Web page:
What's interesting about handicap races on the open road -- where you often can't see a group you're catching until mere minutes before you catch them -- is how little shelter it offers the rider who's used to hiding in a 60+ rider bunch. In the early laps, most people will come through and take a turn on the front, but as the laps pass and legs tire, often it's down to only a handful of riders doing all the work while the rest are doing their best to conserve energy and hang on. Sharp corners, rolling hills, accelerations as other groups come past and unexpected gaps opening up all contribute to that stretching elastic effect til suddenly you look around and realise that half the group you started with is off the back. This is when some riders are confronted with the brutal truth that a good Surrey League handicap race exposes: just because you can finish in the bunch at Hillingdon week after week doesn't mean you're a strong rider! In fact, I would say that not only are handicaps a much better way to use racing as training, they are a good test of true fitness. And they will expose your weaknesses in racing like nothing else.

To illustrate my point, here are a few diagrams taken from WKO+ from recent men's races I've done. The first is Hillingdon during the winter series, a 3rd cat men's race. The second is Goodwood, a pan-flat windy circuit, also a 3rd cat men's race. And the third is last night's handicap at Accommodation Rd. out by Longcross. All three races I felt that I put in some effort, but was still well within myself. Note how much less time is spent essentially freewheeling in the handicap, and how much more time is spent sprinting and at VO2max level!

Hillingdon, January 2 2010

Goodwood, March 28 2010

Accommodation Road handicap, May 13 2010

Oh yes, a race report!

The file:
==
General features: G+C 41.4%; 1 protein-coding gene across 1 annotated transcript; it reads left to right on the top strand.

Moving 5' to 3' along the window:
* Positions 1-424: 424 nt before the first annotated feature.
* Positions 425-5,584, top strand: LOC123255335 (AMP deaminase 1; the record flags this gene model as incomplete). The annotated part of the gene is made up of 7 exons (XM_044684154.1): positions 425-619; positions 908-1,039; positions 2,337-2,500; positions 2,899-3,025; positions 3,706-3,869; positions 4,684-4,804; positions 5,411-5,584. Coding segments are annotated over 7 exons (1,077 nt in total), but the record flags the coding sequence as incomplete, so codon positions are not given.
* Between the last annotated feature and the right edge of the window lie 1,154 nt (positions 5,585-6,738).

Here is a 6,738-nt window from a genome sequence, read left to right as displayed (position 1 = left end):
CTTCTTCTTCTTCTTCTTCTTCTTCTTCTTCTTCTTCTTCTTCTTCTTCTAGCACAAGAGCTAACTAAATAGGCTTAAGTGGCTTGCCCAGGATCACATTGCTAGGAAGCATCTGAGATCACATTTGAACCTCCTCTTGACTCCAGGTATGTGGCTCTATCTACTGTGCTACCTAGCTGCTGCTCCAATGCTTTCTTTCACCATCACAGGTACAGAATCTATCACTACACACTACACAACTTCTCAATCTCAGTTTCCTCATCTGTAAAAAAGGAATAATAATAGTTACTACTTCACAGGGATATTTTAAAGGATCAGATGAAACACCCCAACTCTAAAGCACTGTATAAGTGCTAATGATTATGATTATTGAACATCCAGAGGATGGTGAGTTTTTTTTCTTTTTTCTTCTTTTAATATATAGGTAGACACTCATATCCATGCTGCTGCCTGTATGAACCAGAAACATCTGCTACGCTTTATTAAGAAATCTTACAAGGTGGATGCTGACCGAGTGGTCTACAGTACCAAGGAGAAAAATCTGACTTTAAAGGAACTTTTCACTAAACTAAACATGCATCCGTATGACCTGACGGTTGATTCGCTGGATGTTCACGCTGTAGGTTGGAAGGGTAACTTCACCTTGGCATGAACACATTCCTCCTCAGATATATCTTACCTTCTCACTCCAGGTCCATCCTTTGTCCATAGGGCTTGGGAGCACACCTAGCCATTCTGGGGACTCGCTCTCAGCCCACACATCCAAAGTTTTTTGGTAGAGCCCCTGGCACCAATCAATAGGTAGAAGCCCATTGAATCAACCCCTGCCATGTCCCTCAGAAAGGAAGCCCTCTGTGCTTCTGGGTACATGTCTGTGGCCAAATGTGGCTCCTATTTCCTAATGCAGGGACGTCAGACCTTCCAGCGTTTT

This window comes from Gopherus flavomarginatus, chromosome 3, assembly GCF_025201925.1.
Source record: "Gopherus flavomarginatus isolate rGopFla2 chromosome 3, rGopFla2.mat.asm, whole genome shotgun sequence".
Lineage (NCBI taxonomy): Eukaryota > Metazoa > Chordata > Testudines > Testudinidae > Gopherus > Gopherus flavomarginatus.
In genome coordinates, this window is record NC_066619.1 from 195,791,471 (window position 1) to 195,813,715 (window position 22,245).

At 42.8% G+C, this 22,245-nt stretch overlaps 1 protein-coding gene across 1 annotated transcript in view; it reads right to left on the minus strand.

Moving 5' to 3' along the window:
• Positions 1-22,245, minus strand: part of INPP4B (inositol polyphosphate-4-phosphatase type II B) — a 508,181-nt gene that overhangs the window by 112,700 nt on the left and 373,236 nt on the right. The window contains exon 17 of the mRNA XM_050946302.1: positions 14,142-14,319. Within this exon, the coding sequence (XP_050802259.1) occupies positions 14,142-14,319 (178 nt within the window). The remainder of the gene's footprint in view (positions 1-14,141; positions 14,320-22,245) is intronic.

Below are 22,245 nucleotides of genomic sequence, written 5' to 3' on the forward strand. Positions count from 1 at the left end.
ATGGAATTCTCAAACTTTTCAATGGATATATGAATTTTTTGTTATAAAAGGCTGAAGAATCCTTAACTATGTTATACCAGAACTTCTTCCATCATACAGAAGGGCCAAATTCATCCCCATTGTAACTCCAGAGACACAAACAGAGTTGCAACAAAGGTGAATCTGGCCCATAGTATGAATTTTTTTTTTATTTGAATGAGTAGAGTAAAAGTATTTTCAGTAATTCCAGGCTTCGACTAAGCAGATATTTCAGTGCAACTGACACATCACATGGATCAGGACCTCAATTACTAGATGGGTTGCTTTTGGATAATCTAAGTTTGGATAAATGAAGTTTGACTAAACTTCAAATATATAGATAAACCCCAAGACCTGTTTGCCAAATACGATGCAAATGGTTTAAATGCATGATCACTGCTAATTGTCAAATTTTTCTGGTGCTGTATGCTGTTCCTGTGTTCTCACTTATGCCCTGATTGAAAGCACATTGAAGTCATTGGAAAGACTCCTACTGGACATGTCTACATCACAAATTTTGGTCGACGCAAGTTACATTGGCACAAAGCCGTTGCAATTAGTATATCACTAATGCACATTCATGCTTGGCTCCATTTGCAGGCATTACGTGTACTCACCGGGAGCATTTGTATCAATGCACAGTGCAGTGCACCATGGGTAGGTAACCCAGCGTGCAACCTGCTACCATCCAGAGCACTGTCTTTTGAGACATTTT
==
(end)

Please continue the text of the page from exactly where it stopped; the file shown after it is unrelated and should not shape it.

In last night's race I started in the second group and it was quickly apparent that I was one of a handful of stronger riders in the group. We worked together reasonably well but it was only two laps before we were caught by Jim's group (the third group), who had quickly pared themselves from ten to four riders by the time they caught us. Most of my group managed to latch on, though the speed had now increased and some people (who had already disappeared from the front a lap before) were struggling. They got some respite as we caught the leading group on the road of 4th cats, many of whom also managed to join the back of our group thanks to a car that slowed us at the wrong moment. A lap went by, then an attack at the front saw the group split briefly at the corner-plus-draggy-hill section and I was on the wrong side of it. But seeing Jim and fellow KWer Damien in the group ahead, I was content to let them go and not chase -- especially when nobody came around me to help!

We caught them back up by the next corner after the downhill though, and it stayed that way for another half-lap until the scratch group came steaming through, which included a strong rider in Jim's original group who had been caught napping when the four of them had attacked. The acceleration from the scratch group saw most of my original group and all of the 4th cats dropped, with only four of us left (not coincidentally the four who had been taking the most turns before being caught by Jim's group). I looked around and realised I was the caboose on the train, and though I knew I needed to move up the line of riders, with the tailwind and speed I just couldn't and sadly hit the next corner still at the back. I tried desperately to come out of the corner and hit the hill hard, but as that was the prime attack spot on the circuit, attack they did and off the back I went. As I did, I overtook two riders from my original group as they blew themselves up trying to stay in touch, and ended up 100 yards behind the main group -- now the front group on the road -- as they rode away.